Into the Hands of the Soldiers
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|Author||David D. Kirkpatrick|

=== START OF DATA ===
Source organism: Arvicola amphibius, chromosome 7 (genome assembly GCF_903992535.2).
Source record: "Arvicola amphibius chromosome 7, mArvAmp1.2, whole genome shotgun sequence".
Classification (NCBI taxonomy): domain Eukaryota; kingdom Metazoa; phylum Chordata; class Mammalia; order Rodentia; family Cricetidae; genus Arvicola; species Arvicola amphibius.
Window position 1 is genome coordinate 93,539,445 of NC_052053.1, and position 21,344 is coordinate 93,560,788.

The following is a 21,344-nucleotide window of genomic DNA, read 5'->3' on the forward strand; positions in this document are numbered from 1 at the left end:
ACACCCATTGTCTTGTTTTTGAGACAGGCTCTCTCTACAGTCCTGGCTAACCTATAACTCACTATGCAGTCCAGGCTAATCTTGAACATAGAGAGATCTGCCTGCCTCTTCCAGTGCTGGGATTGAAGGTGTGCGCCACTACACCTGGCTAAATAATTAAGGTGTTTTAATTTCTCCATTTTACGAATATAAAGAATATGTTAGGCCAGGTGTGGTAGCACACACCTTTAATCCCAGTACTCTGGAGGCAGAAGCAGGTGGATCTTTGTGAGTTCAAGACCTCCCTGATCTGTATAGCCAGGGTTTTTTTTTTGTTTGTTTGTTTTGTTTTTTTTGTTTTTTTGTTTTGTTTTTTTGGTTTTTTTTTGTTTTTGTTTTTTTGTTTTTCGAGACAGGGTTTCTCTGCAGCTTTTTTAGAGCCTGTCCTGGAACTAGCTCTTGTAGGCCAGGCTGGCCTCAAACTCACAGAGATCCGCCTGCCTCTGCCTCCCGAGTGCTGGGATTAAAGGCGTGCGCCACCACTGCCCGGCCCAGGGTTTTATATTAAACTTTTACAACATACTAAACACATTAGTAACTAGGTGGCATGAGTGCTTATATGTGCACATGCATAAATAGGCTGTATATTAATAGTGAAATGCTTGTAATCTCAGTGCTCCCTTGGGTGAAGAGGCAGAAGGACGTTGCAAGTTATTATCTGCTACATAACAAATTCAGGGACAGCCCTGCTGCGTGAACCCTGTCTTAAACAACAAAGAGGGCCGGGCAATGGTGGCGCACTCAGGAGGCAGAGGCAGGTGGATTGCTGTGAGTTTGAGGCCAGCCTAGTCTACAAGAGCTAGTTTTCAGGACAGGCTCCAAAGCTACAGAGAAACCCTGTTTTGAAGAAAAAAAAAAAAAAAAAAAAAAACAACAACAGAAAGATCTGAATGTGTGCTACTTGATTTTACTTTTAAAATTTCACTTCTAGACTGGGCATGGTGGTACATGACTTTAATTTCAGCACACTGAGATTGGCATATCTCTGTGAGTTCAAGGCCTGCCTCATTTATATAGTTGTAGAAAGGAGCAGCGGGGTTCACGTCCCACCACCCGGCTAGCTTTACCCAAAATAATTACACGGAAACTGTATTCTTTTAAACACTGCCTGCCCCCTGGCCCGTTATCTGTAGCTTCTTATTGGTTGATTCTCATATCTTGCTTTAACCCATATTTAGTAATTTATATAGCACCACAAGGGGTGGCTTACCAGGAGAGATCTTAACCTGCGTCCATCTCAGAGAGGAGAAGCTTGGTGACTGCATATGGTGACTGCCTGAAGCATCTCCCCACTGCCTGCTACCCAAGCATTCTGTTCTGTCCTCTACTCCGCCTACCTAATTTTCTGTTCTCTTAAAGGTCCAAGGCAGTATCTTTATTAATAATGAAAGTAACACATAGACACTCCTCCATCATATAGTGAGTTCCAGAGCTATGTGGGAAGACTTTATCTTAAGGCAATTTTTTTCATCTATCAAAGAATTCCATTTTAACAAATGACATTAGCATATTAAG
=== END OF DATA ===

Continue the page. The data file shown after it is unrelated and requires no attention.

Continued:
A candid narrative of how and why the Arab Spring sparked, then failed, and what America's role in that failure was--from the recent Cairo Bureau chief of the New York Times. In 2011, Egyptians of all sects, ages, and social classes shook off millennia of autocracy, then elected a Muslim Brotherhood president. The 2013 military coup replaced him with a vigorous strongman, Abdel Fattah el-Sisi, who has cracked down on any dissent or opposition with a degree of ferocity Mubarak never dared. What went wrong? Is the Arab world stuck between military and theocratic authoritarianism? And how did Washington manage to be so feckless and reactive? Egypt has for centuries set in motion every major trend in politics and culture across the Arab world, from independence and Arab nationalism to Islamic modernism, political Islam, and the jihadist thought that led to Al Qaeda and ISIS. The Arab Spring revolts of 2011 spread from Cairo, so Americans naturally look to its disastrous democratic experiment with cynical exasperation; but they fail to understand the dynamic of the uprising, the hidden story of its failure, and Washington's part in that tragedy. David D. Kirkpatrick arrived in Egypt less than six months before the uprising broke out. The book juxtaposes his account of Tahrir Square, the elections, and the eventual coup, with new reporting on the conflicts within the Obama administration over how to handle the tumult. It is the story of Kirkpatrick's education in the Arab world, in a time of revolution and violence. Conventional wisdom now holds that the Arab Spring revolts lifted the lid off a simmering caldron of sectarianism, extremism, and violence, and authoritarianism may be the only way to bring it under control (until Arab and Muslim culture goes through some imagined reformation). Kirkpatrick's experience was the opposite: decades of autocracy contributed to the sectarianism, extremism, and violence. Into the Hands of the Soldiers is a heartbreaking story with a simple message: The failure of autocracy and authoritarianism is the reason for the chaos we see across the Arab world. Because autocracy is the problem, more autocracy is unlikely to provide a durable solution. Egypt, home to one in four Arabs, is always a bellwether. Understanding the story of what happened in those years can help readers understand everything taking place across the region today--from the terrorist attacks in North Sinai to the bedlam in Syria and Libya.